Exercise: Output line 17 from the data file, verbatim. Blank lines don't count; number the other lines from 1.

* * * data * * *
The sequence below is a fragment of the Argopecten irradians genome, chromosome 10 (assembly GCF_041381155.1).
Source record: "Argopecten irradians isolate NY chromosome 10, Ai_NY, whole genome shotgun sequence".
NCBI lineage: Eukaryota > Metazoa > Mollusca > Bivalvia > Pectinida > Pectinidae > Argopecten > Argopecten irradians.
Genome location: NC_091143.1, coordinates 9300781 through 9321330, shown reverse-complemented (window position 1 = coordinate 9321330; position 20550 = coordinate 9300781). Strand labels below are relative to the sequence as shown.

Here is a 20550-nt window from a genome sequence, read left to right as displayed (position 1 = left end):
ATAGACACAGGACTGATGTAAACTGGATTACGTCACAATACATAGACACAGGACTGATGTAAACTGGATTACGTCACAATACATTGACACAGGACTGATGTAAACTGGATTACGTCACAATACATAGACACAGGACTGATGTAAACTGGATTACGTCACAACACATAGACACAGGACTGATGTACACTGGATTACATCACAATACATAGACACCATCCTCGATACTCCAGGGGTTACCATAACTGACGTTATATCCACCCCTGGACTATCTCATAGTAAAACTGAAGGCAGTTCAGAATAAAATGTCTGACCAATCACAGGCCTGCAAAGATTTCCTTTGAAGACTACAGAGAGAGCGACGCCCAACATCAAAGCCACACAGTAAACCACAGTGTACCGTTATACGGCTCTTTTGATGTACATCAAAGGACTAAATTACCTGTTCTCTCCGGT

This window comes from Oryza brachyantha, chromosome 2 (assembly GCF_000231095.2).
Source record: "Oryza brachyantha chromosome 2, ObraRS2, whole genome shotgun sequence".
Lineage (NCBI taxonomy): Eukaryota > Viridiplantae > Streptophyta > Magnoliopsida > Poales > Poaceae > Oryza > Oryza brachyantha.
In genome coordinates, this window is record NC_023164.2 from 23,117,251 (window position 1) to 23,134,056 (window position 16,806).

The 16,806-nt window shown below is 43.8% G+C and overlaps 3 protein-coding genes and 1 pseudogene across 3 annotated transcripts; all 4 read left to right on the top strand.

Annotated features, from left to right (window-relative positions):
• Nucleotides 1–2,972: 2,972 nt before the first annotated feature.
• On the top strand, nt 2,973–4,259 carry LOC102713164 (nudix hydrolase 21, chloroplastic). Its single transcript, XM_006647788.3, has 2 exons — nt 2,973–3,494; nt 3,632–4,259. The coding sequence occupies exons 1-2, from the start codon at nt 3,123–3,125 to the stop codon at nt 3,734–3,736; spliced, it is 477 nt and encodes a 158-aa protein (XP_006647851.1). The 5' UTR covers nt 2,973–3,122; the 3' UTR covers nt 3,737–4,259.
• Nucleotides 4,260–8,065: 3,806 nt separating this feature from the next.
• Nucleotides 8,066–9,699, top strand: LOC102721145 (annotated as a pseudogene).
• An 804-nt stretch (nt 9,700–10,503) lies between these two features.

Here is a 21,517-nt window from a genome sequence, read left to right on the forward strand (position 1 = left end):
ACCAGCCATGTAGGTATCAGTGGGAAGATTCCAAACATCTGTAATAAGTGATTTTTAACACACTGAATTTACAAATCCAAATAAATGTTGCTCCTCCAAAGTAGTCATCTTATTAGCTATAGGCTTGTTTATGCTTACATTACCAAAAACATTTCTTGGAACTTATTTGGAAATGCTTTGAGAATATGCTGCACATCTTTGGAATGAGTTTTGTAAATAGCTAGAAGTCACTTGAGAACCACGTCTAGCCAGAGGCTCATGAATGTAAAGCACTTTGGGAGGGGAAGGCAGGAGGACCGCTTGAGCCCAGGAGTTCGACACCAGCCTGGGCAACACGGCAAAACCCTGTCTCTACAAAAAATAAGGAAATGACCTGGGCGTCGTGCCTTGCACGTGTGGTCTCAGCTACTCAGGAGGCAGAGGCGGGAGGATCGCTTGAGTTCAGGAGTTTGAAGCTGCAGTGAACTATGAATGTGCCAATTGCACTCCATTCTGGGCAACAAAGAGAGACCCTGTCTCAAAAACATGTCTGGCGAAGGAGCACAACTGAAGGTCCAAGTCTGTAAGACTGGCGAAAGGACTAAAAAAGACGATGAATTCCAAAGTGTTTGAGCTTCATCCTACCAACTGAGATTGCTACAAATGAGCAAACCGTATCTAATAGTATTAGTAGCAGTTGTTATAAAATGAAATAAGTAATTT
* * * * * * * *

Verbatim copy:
• An 804-nt stretch (nt 9,700–10,503) lies between these two features.